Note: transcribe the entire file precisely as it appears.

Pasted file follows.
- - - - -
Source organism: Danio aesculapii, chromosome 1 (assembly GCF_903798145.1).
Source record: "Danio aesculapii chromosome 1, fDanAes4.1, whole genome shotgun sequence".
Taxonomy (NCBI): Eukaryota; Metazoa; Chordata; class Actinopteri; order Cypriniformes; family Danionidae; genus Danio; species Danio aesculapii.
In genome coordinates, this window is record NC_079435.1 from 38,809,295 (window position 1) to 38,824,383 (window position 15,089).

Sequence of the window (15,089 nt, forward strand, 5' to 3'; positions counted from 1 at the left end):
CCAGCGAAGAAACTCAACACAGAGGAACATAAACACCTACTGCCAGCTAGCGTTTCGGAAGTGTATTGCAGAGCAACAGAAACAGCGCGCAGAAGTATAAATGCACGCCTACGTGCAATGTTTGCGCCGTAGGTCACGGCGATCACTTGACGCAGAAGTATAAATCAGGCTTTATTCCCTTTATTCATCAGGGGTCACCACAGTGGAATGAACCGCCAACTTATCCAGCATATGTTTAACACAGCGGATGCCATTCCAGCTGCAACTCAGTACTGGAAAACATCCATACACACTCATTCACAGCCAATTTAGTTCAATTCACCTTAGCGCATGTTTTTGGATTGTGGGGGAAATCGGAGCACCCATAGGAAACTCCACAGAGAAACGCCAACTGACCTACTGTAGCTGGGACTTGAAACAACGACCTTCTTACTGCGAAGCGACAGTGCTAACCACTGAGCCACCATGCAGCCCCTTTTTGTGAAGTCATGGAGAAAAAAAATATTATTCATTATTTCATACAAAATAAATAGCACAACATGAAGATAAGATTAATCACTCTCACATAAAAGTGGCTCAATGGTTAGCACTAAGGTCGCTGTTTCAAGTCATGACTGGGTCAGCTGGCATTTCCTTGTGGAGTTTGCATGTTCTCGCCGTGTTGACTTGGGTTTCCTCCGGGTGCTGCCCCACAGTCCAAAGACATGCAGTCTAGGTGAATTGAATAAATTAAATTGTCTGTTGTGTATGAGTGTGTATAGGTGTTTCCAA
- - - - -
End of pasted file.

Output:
Source organism: Danio aesculapii, chromosome 1 (assembly GCF_903798145.1).
Source record: "Danio aesculapii chromosome 1, fDanAes4.1, whole genome shotgun sequence".
Taxonomy (NCBI): Eukaryota; Metazoa; Chordata; class Actinopteri; order Cypriniformes; family Danionidae; genus Danio; species Danio aesculapii.
In genome coordinates, this window is record NC_079435.1 from 38,809,295 (window position 1) to 38,824,383 (window position 15,089).

Sequence of the window (15,089 nt, forward strand, 5' to 3'; positions counted from 1 at the left end):
CCAGCGAAGAAACTCAACACAGAGGAACATAAACACCTACTGCCAGCTAGCGTTTCGGAAGTGTATTGCAGAGCAACAGAAACAGCGCGCAGAAGTATAAATGCACGCCTACGTGCAATGTTTGCGCCGTAGGTCACGGCGATCACTTGACGCAGAAGTATAAATCAGGCTTTATTCCCTTTATTCATCAGGGGTCACCACAGTGGAATGAACCGCCAACTTATCCAGCATATGTTTAACACAGCGGATGCCATTCCAGCTGCAACTCAGTACTGGAAAACATCCATACACACTCATTCACAGCCAATTTAGTTCAATTCACCTTAGCGCATGTTTTTGGATTGTGGGGGAAATCGGAGCACCCATAGGAAACTCCACAGAGAAACGCCAACTGACCTACTGTAGCTGGGACTTGAAACAACGACCTTCTTACTGCGAAGCGACAGTGCTAACCACTGAGCCACCATGCAGCCCCTTTTTGTGAAGTCATGGAGAAAAAAAATATTATTCATTATTTCATACAAAATAAATAGCACAACATGAAGATAAGATTAATCACTCTCACATAAAAGTGGCTCAATGGTTAGCACTAAGGTCGCTGTTTCAAGTCATGACTGGGTCAGCTGGCATTTCCTTGTGGAGTTTGCATGTTCTCGCCGTGTTGACTTGGGTTTCCTCCGGGTGCTGCCCCACAGTCCAAAGACATGCAGTCTAGGTGAATTGAATAAATTAAATTGTCTGTTGTGTATGAGTGTGTATAGGTGTTTCCAA